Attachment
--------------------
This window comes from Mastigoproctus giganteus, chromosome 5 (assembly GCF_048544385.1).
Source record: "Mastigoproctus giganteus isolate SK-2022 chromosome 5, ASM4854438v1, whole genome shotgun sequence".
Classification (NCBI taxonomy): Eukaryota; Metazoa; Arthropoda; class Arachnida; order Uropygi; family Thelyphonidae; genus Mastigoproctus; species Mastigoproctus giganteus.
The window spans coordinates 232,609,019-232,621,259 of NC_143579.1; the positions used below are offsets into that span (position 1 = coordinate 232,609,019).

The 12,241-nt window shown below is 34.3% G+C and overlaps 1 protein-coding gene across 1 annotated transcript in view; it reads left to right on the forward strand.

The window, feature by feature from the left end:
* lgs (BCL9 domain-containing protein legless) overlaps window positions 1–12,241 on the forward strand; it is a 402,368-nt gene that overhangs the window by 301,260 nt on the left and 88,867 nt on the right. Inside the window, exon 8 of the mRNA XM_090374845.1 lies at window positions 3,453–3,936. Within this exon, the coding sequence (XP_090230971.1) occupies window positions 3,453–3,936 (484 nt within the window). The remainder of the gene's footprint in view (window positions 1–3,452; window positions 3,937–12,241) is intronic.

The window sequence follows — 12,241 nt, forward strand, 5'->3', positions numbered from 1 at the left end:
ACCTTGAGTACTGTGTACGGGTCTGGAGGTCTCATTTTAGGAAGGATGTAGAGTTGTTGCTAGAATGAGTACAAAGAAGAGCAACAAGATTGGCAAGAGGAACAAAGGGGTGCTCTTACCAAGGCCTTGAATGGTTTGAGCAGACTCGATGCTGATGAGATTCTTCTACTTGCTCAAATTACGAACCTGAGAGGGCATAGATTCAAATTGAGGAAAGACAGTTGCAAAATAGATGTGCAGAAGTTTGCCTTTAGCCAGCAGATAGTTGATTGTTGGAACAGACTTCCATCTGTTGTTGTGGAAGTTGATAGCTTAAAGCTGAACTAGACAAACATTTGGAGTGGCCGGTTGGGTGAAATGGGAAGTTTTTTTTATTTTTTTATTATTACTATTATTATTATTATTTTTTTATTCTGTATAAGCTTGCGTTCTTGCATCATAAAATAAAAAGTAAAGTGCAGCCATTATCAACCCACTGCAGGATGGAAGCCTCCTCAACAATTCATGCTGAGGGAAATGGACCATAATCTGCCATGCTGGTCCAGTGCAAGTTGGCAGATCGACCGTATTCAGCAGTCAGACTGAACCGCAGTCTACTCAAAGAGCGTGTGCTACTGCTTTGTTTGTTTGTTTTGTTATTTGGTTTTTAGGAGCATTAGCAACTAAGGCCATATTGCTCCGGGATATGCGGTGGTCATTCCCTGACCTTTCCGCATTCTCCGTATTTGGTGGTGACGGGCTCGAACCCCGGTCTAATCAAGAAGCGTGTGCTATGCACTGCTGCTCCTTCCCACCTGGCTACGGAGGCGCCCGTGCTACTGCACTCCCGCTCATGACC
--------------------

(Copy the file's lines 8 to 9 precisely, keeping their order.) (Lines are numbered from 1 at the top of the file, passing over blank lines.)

The window sequence follows — 12,241 nt, forward strand, 5'->3', positions numbered from 1 at the left end:
ACCTTGAGTACTGTGTACGGGTCTGGAGGTCTCATTTTAGGAAGGATGTAGAGTTGTTGCTAGAATGAGTACAAAGAAGAGCAACAAGATTGGCAAGAGGAACAAAGGGGTGCTCTTACCAAGGCCTTGAATGGTTTGAGCAGACTCGATGCTGATGAGATTCTTCTACTTGCTCAAATTACGAACCTGAGAGGGCATAGATTCAAATTGAGGAAAGACAGTTGCAAAATAGATGTGCAGAAGTTTGCCTTTAGCCAGCAGATAGTTGATTGTTGGAACAGACTTCCATCTGTTGTTGTGGAAGTTGATAGCTTAAAGCTGAACTAGACAAACATTTGGAGTGGCCGGTTGGGTGAAATGGGAAGTTTTTTTTATTTTTTTATTATTACTATTATTATTATTATTTTTTTATTCTGTATAAGCTTGCGTTCTTGCATCATAAAATAAAAAGTAAAGTGCAGCCATTATCAACCCACTGCAGGATGGAAGCCTCCTCAACAATTCATGCTGAGGGAAATGGACCATAATCTGCCATGCTGGTCCAGTGCAAGTTGGCAGATCGACCGTATTCAGCAGTCAGACTGAACCGCAGTCTACTCAAAGAGCGTGTGCTACTGCTTTGTTTGTTTGTTTTGTTATTTGGTTTTTAGGAGCATTAGCAACTAAGGCCATATTGCTCCGGGATATGCGGTGGTCATTCCCTGACCTTTCCGCATTCTCCGTATTTGGTGGTGACGGGCTCGAACCCCGGTCTAATCAAGAAGCGTGTGCTATGCACTGCTGCTCCTTCCCACCTGGCTACGGAGGCGCCCGTGCTACTGCACTCCCGCTCATGACC